Tell me about poison.
Tell me about chemicals that make things happen
that you might subjectively say are bad,
that someone else might say, just so subjectively,
are good, necessary, or useful.
Tell me where to draw the lines so that the subject-
ivity becomes object-
ivity and understood, repeated.
Tell me how to balance on the poison line.
What’s poison to some, isn’t poison to another.
What’s death to some, isn’t death to another.
What’s necessary to some, isn’t the same to another.
What you care about is not, necessarily, what I treasure.
Move from marijuana to liquor to chemotherapy to xanax to prozac.
Hospital sanctioned or society sanctioned or hiding in the ditch,
Move from cancer-killing to stem cell needs to anti-depressants and
Doctor approved or peer suggested or contraband under society’s tongue.
Make the moves, the tightrope maneuvers of meaning and balance,
and talk about balancing on that poison line
that balances today against tomorrow.
Fight against surrender.
You, now, tell me about poison.
Talk to me about quality of life.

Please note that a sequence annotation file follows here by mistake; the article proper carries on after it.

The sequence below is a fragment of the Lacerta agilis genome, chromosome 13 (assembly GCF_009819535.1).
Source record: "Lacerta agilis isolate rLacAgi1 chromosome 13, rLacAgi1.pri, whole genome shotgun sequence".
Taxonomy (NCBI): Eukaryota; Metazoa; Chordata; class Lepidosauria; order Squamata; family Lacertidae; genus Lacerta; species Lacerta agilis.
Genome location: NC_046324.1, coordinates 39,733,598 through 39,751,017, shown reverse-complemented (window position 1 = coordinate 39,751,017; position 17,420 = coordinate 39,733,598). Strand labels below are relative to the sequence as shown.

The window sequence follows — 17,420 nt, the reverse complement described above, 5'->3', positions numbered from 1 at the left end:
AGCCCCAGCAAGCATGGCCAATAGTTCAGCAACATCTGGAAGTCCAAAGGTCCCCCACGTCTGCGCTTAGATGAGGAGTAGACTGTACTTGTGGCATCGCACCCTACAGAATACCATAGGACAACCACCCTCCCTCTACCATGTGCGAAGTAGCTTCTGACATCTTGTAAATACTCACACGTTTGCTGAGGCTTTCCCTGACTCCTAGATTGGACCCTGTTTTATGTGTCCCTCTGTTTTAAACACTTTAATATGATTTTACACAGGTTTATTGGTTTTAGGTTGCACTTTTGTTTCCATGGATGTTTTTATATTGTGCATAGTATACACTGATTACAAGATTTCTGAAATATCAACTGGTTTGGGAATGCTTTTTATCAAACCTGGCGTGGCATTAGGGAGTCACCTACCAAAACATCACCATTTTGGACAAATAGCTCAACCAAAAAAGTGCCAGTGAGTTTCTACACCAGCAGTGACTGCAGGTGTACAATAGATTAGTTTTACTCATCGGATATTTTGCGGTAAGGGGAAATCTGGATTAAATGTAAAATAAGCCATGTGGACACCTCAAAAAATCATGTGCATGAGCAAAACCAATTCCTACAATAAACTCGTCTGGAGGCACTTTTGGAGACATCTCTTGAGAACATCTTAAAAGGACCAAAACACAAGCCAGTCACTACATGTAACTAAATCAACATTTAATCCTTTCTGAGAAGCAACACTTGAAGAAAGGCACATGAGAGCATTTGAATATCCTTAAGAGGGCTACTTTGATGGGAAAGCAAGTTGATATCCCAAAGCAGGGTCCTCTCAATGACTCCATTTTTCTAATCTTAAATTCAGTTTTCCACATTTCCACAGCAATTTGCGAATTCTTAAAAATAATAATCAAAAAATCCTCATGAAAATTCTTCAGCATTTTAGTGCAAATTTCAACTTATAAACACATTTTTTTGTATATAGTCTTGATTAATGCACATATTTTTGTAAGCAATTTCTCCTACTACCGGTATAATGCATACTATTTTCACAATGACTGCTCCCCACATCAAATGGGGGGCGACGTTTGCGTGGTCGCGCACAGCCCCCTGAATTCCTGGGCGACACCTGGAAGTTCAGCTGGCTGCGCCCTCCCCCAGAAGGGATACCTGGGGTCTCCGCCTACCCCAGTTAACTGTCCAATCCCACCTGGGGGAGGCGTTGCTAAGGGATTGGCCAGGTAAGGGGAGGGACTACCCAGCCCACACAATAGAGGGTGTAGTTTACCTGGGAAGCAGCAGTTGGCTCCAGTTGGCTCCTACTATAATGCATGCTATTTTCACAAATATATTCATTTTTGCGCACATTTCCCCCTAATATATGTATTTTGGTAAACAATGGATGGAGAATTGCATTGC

Speak of legality and propriety.
Preach about appropriate chemicals.
Dis-allow self-medication, and choice.
Make it all black and white.
Tell me about poison,
you tell me
how to balance on the poison line,
where poison might mean life
for a while,
and a lack of poison might mean
pain, now, or saying yes
or a different life
than the one I dreamed.
Tell me about poison,
and what should go into
my body to sustain it,
to keep it vital
and ready for tomorrow.
Prescription or otherwise.
Tell me about the subjectivity turned objective
for sustenance of what you want.
Because that’s it, isn’t it, this line I’m meant
to stay behind, or balance just upon?
As you prescribe the right chemicals,
as you prescribe the right poisons,
as you allow for what means the tomorrow
you can accept,
you’d prescribe my tomorrows
like my todays
and you’d tell me not just
about my chosen poisons
and how they’re poisonous,
but about the things that keep me
flowing, moving, and poisoned
instead of poisoning.
JENNIFER L. COLLINS is a tattooed poet and animal lover who grew up in Virginia and has recently relocated to Cape Coral, FL., where she and her husband have five rescues – one neurotic hound, and four very spoiled cats. Her poetry has been published in various journals and nominated for a Pushcart by Puerto Del Sol. She spends her summers as an instructor of creative writing and drama at the Cardigan Mountain School. Her first chapbook, Oil Slick Dreams, is available for sale from Finishing Line Press.